Redistricting Facts
Total States with Lawsuits filed: 14
Next state deadline? Indiana
April 29
Maps submitted for vote: 14 MS (2), LA (3), AR (1), VA (2), IA (3), NJ (2), MO (1)
States that have completed Congressional Maps 2 (AR, LA)
States that have completed State Legislative Maps 2 (NJ, LA)


The Senate unanimously passed a bill that would open all redistricting proceedings and internal communication to the Freedom of Information Act. Currently, the process is done behind closed doors. The measure -- viewed as a positive step toward transparency -- still requires House and gubernatorial approval.


On Wednesday, the Senate Reapportionment and Redistricting Committee held its first meeting to discuss redistricting. Meanwhile, the Legislative and Congressional Reapportionment Office is scheduled to begin its map-drawing process today. The legislature is expected to return on August 15 to vote on maps.


Indiana Republican's proposed several new redistricting maps on Monday, detailing changes to the state's congressional and legislative districts. The maps, created by the Republican-controlled legislature, will likely benefit GOP incumbents and weaken Democratic opposition. Most notably, the map places Congressional District 2 in Republican hands. Joe Donnelly (D), who currently represents the district, is considering a run for the US Senate or the governorship, but also notes that his new district would have voted 49% in favor of President Obama and is still open to Democrats. In addition, the map strengthens Republican Congressmen Larry Bucshon and Todd Young in Districts 8 and 9, respectively. Senate President David Long (R) stated that he expects the districts to stay competitive and argued that the maps are more compact than the current maps drawn by Democrats in 2001. However, opponents of the maps argue that the political motivations of the plan are clear.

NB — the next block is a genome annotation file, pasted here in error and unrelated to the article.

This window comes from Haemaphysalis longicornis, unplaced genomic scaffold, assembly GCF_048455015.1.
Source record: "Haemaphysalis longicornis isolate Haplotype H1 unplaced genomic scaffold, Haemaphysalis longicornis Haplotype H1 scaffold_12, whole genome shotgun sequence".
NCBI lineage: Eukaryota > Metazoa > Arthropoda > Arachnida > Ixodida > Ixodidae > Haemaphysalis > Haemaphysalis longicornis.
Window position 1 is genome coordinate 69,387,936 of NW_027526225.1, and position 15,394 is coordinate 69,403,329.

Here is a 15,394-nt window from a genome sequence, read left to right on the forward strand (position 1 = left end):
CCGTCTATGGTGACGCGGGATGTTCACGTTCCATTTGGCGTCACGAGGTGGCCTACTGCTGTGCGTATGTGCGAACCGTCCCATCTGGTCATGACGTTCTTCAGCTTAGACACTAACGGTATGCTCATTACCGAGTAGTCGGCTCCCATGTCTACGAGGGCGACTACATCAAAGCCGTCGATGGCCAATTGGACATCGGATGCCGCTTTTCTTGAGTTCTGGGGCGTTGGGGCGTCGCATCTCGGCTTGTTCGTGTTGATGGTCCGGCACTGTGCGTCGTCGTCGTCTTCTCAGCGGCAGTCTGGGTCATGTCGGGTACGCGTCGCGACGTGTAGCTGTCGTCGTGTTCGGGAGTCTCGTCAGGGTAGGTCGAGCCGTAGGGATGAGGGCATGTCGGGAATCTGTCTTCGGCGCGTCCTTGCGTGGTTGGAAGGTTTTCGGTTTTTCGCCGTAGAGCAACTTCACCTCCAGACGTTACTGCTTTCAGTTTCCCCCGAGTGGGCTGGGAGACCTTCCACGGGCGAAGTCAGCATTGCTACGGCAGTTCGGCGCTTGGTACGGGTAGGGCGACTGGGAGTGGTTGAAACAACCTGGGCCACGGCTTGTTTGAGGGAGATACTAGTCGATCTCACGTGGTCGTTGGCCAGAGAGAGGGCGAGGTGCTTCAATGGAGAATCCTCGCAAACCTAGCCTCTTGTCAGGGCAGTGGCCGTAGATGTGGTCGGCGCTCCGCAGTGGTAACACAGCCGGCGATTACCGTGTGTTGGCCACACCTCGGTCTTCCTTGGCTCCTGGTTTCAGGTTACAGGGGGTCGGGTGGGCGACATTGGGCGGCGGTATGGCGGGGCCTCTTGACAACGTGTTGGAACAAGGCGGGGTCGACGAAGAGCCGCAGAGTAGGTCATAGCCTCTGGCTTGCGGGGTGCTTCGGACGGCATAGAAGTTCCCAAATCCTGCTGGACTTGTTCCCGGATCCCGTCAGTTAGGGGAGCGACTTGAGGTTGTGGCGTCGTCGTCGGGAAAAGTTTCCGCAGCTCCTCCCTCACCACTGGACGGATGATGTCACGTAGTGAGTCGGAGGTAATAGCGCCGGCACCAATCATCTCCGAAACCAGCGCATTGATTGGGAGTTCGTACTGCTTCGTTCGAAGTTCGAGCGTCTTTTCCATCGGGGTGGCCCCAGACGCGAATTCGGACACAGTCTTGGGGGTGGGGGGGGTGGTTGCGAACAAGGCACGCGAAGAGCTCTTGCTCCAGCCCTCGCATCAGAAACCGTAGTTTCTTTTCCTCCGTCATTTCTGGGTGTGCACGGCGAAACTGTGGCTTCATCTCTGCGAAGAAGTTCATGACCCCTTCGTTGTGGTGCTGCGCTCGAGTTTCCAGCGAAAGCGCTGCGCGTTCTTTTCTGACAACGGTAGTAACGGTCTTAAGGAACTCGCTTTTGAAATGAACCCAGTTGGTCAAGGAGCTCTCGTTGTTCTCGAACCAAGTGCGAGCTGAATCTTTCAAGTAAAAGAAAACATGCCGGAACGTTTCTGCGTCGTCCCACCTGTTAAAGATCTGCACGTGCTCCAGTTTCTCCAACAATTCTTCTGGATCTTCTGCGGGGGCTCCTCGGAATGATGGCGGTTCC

On the state level, the plan also seems to benefit Republican interests across the state. In the House, eight of the new districts would have no incumbent while 10 would be home to two incumbents. Of these 10, three pair Republicans, three pair Democrats, and four pair Republicans and Democrats. While some of these changes may be politically motivated, demographic changes have also favored Republicans. Twenty-one of the 30 house districts that lost population are currently controlled by Democrats. With an existing 37-13 Republican majority in the Senate, political changes were less dramatic. No senate incumbents were paired together. House Speaker Brian Bosma (R) stated that maps were created with an aim to eliminate gerrymandering and create compact districts. Critics, however, charge that maps should strive for compact districts and increased competition. According to state Democrats, the proposal would reduce the number of competitive districts from 24 to 14 and make most districts without an incumbent strongly Republican.